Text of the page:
The key point I am making isn’t that Dr. Seuss was a racist propagandist. He was. But he was no outlier. The attitudes on display in his wartime cartoons were the attitudes shared by his fellow Americans. They were attitudes passed down over the centuries from one generation to the next. They were attitudes that turned the war in the Pacific into the most brutal war Americans had ever fought, one which culminated in the dropping of the atomic bomb on cities populated by people we viewed as barely human. They are attitudes which we have inherited today.

Dr. Seuss was a racist, a propagandist. And American.

No religious test

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The Senators and Representatives before mentioned, and the members of the several state legislatures, and all executive and judicial officers, both of the United States and of the several states, shall be bound by oath or affirmation, to support this Constitution; but no religious test shall ever be required as a qualification to any office or public trust under the United States.

So reads clause 3, Article VI of the U.S. Constitution.

James Madison, in Federalist 52, reiterates this in his discussion of qualification for election the House of Representatives, arguing that:

Under these reasonable limitations, the door … is open to merit of every description … without regard to poverty or wealth, or to any particular profession of religious faith.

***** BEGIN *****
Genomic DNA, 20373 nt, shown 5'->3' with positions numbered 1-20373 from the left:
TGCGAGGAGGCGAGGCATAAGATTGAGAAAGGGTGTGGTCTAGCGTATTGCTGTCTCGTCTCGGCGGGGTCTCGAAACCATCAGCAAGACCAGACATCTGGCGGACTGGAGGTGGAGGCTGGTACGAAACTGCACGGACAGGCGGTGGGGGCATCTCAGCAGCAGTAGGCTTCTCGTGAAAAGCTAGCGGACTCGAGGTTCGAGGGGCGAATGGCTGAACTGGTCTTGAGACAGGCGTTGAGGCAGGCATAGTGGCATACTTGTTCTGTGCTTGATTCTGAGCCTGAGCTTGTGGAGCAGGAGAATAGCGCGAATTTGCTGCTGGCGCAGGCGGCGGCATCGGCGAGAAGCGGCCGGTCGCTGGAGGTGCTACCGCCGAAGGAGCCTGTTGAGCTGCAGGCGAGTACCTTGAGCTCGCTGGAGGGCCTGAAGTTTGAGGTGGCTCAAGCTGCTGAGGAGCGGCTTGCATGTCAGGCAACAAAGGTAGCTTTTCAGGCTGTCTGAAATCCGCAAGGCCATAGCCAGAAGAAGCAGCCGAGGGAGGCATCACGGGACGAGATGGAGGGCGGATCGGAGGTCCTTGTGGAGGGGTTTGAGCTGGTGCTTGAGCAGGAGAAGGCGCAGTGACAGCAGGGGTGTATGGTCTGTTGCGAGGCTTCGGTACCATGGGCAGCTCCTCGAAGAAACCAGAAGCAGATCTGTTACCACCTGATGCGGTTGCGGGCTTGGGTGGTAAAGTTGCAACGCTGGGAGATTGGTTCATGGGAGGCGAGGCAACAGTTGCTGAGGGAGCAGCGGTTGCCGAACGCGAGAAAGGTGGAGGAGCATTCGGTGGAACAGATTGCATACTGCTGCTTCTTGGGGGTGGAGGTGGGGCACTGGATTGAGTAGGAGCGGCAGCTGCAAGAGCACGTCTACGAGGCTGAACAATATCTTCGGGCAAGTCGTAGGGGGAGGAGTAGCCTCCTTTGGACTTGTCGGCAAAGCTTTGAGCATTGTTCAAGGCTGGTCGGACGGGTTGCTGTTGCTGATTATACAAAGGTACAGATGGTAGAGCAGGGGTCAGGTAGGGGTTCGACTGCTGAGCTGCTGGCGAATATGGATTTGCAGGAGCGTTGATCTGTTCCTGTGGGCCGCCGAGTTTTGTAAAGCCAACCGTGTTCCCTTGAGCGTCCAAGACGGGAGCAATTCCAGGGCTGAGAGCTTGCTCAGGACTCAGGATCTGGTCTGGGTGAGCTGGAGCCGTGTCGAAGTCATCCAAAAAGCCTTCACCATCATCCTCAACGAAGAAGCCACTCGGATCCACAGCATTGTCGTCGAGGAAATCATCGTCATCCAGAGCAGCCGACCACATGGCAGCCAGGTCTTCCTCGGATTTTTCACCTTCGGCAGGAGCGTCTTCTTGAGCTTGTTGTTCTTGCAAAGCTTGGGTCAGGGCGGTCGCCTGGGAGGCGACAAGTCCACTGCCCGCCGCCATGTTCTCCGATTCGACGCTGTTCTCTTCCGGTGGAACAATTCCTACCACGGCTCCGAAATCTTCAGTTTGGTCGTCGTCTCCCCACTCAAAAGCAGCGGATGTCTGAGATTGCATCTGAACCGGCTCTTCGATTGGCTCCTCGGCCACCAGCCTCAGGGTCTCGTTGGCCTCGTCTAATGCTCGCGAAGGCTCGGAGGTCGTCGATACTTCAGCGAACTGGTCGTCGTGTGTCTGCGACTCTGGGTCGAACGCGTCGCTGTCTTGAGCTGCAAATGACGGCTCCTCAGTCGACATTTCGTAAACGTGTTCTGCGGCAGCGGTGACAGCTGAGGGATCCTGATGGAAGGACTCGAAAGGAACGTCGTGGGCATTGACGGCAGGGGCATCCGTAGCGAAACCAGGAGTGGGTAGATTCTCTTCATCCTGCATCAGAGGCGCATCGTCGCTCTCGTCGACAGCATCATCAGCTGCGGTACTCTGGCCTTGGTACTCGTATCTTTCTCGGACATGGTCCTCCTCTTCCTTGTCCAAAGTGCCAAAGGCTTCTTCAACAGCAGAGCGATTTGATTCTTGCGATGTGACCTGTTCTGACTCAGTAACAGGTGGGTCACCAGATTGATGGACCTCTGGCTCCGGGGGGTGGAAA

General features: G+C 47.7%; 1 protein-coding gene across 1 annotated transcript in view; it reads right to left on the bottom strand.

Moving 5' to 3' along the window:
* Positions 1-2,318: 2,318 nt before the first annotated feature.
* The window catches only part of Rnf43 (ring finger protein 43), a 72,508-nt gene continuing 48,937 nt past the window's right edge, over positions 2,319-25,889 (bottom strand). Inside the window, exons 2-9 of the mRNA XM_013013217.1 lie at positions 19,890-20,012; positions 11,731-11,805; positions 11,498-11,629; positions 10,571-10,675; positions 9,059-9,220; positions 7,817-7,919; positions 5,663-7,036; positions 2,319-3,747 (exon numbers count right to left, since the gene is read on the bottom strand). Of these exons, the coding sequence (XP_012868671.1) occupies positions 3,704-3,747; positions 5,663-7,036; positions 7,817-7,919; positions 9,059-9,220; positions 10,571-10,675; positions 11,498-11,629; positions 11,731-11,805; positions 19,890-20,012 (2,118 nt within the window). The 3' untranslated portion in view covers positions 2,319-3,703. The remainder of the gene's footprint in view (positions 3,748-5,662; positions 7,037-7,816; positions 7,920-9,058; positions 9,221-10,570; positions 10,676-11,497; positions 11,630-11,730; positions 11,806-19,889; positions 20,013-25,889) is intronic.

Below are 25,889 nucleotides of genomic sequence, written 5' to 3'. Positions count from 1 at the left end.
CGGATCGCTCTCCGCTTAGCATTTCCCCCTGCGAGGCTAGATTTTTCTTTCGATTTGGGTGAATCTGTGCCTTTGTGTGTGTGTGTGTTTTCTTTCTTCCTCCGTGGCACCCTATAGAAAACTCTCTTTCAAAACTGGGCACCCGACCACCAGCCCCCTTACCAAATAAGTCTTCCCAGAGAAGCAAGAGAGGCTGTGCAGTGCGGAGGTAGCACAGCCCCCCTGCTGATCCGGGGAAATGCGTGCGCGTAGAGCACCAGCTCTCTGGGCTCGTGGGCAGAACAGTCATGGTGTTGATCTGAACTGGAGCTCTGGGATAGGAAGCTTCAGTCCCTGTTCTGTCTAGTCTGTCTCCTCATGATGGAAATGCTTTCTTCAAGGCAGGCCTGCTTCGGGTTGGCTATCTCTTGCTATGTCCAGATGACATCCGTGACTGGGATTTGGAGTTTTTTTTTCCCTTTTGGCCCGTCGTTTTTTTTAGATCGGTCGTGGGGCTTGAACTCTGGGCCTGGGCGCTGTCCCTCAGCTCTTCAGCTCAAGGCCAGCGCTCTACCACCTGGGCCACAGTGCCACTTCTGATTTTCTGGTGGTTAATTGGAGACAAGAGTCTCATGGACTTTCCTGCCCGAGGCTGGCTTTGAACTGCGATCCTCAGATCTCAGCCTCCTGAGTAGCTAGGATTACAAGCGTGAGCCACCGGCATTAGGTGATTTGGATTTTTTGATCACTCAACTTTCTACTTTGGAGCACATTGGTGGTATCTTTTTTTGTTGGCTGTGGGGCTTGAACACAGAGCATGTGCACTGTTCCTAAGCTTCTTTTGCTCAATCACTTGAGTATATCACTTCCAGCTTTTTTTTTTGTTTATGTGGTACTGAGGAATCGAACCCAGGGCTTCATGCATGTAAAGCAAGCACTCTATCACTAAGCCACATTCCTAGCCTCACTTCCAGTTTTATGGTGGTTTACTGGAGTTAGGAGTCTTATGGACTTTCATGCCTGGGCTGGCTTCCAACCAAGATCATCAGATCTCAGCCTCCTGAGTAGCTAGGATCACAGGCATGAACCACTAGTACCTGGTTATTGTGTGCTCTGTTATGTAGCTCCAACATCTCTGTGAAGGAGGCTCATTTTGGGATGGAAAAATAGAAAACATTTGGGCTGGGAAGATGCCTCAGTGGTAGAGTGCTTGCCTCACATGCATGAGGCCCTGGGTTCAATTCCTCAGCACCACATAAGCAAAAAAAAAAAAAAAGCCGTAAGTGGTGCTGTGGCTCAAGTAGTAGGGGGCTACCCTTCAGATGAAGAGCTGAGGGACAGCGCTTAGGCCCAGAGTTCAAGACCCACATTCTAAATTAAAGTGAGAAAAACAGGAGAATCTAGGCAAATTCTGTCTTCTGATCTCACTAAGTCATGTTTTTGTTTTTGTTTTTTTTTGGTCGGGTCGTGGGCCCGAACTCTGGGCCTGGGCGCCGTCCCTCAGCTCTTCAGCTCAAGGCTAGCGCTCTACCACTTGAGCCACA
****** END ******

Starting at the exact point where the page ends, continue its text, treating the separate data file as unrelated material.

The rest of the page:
Later, in Federalist 69, Alexander Hamilton contrasts the powers of the office of the President with that of the King of England in part by noting the extreme difference in their spiritual roles:

The one has no particle of spiritual jurisdiction; the other is the supreme head and governor of the national church!

It is important for us to keep these documents in mind as we think about the recent controversy surrounding Ben Carson’s claim on NBC’s Meet the Press last Sunday that Islam, as a religion, is inconsistent with the Constitution, and his declaration that:

I would not advocate that we put a Muslim in charge of this nation. I absolutely would not agree with that.

Despite the outcry from his political rivals and Muslim-American groups in particular, Carson has tried to clarify while refusing to back down:

I said I would support anyone regardless of their background if in fact they embrace American values and our Constitution and are willing to place that above their beliefs.

The problem, of course, is that Carson doesn’t believe Muslims are capable of doing so. I’ll leave aside the question of whether Carson himself, a conservative Christian Seventh-day Adventist and biblical literalist, is capable of suborning his own beliefs to the Constitution and the values of an increasingly secular America. Nor will I point out that the comments Carson directs at Muslims are reminiscent of the very sort of religious persecution that was once aimed at Adventists themselves.

Instead, I’ll point the candidate, who seems to believe that followers of certain religions can’t be trusted to serve America with honor and distinction, defending its values and institutions, to the Veteran’s Administration, which has no such qualms. As a meme which showed up in my social media feed put it this morning, any candidate who wants to bar members of certain religions from public service should take a walk around Arlington National Cemetery and see the diversity of religious faiths represented on the headstones of the fallen.

Or just take a look at the VA’s authorized “emblems of belief” above, which are allowed to be placed on government headstones and markers. Every flavor of faith, from atheists to Wiccans to followers of the Norse god Thor are represented. Right alongside Christians, Jews, Hindus, Sikhs, Buddhists, Baha’is …

And Muslims.